"The Maltese Falcon", scripted and directed by Hollywood first-timer John Huston (from Dashiell Hammett's novel), would go on to become an American film classic. Humphrey Bogart chews the scenery in his star-making turn as acid-tongued private eye Sam Spade, whose association with the beautiful and aloof Brigid O'Shaughnessy (Mary Astor), neurotic Joel Cairo (Peter Lorre), and morbidly obese Kasper Gutman (Sydney Greenstreet, in his Oscar-nominated screen debut) over the recovery of the title object, sets in motion a movie experience that is as much crackling as it is dazzling. While much of the action and dialogue is considerably dated by modern standards, the film's essential power to mystify and entrance remains undiminished despite its age. While this was the third adaptation of Hammett's story (the first was made in 1931 and the second was "Satan Met a Lady" (1936)), this is also the best remembered and most praised, due largely in part to Bogart's seemingly effortless portrayal of the tough but softhearted, world-weary hero. Mary Astor and Lee Patrick were, respectively, the definitive femme fatale and girl Friday, and the villianous roles of Cairo, Gutman and Wilmer (Elisha Cook Jr.) were equally remarkable. What may not be wholly obvious is the fact that these three men have homosexual tendencies (as given in the novel), but just look at what's given: Cairo's delicate speech and manner, Wilmer's questionable quick tempered attitude towards Spade (could this be covering up the fact that he finds Spade attractive?) and Gutman's clutching of Spade's arm when Sam arrives at his hotel room. A polished film noir that gave rise to Bogart's mounting popularity. (Sidenote: The character of Sam Spade was originally offered to George Raft, who turned it down. Raft also turned down "Casablanca" (1942), "High Sierra" (1941) and William Wyler's "Dead End" (1937), all of which went to Bogart and helped to boost his star status. Bogart had Raft to thank for his enduring popularity.) A must-see masterpiece. ****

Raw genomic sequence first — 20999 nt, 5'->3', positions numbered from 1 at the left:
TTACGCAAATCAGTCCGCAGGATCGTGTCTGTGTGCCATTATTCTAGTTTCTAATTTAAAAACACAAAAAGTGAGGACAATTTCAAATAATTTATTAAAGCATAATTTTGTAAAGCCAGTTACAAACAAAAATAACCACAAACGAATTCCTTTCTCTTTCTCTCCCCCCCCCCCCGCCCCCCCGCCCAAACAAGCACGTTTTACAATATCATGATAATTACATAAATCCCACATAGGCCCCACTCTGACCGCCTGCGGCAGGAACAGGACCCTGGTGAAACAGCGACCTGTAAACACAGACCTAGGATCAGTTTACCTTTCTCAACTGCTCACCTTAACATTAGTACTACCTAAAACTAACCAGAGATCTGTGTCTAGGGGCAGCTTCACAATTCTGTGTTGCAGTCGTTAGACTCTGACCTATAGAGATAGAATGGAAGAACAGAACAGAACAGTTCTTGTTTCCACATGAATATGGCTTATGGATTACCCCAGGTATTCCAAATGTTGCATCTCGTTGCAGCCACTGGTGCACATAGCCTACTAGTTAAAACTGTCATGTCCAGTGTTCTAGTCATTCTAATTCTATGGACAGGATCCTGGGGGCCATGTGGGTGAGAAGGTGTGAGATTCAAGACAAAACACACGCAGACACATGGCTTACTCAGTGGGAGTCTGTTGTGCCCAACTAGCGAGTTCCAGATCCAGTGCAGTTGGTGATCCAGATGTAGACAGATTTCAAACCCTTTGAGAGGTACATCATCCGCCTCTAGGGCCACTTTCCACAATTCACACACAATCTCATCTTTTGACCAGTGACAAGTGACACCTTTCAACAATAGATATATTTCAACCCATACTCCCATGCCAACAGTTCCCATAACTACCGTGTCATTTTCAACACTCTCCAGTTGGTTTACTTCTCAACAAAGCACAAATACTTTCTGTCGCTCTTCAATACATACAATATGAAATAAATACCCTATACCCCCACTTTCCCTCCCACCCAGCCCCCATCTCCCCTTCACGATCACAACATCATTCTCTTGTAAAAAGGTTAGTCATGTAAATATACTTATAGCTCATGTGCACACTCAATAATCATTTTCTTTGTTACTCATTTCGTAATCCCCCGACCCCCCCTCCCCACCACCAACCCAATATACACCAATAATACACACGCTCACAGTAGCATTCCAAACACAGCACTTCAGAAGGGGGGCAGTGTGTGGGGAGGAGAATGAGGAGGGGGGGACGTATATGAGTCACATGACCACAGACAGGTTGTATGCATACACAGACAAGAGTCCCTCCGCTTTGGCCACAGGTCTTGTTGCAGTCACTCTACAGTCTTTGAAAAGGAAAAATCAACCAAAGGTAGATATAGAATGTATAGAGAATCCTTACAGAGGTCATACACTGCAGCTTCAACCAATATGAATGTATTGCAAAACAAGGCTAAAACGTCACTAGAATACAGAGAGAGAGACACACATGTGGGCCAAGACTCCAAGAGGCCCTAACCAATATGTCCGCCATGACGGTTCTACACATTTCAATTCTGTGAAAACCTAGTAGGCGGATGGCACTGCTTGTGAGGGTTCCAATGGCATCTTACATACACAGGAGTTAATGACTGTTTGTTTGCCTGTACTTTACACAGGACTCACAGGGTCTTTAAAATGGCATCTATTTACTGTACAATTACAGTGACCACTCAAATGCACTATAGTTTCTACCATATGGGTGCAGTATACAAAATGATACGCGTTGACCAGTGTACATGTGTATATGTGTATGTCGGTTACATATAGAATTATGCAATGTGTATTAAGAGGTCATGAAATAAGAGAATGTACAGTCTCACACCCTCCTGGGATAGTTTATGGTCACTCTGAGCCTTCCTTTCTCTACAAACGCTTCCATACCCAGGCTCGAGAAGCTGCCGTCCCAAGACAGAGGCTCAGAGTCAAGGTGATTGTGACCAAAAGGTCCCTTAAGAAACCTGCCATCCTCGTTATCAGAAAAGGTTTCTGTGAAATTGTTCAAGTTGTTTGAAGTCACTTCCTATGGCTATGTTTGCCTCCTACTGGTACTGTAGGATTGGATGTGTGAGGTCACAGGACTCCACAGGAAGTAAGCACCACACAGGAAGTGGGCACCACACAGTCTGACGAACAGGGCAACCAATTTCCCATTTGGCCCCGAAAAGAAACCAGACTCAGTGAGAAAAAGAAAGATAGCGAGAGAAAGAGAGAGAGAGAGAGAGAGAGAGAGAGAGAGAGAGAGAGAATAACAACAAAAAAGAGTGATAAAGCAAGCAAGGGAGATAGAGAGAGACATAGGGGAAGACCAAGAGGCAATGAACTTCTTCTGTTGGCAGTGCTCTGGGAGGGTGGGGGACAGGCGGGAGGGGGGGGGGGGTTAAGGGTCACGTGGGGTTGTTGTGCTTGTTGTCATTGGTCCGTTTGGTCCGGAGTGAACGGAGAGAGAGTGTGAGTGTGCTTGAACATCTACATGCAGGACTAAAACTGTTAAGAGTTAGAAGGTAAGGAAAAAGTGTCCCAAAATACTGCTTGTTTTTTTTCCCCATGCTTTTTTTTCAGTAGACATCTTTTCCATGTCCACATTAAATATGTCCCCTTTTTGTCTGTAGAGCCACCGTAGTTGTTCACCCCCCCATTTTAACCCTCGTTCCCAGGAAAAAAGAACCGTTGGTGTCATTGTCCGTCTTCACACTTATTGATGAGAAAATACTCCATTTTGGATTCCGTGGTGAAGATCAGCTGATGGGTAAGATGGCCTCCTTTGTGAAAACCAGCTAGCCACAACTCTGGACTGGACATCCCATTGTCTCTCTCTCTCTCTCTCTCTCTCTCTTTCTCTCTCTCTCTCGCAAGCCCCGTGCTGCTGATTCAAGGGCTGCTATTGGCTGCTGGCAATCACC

- "I Won't Play The Sap For You." 1/20/2006 12:00:00 AM by bkoganbing
The Maltese Falcon has a totally atypical Hollywood history. After two previous filmings of Dashiell Hammett's novel, the third time a classic film was achieved. Usually the original is best and the remakes are the inferior product.
These characters that John Huston wrote and breathed life into with his direction are so vital and alive even 65 years after the premiere of The Maltese Falcon. You can watch this one fifty times and still be entertained by it.
I'm not sure how the code let this one slip through. Humphrey Bogart as Sam Spade is partners with Jerome Cowan in a detective agency Spade and Archer. Client Mary Astor comes into their office requesting help in getting rid of a man who's intruding in on her life. Jerome Cowan as Miles Archer eagerly takes the assignment and gets himself bumped off for his troubles.
Cowan is quite the skirt chaser and he certainly isn't the first or the last man to think with his hormones. That's OK because Bogart's been fooling around with his wife, Gladys George. That gives the police, Barton MacLane and Ward Bond, motive enough to suspect Bogart might have had a hand in Cowan's death.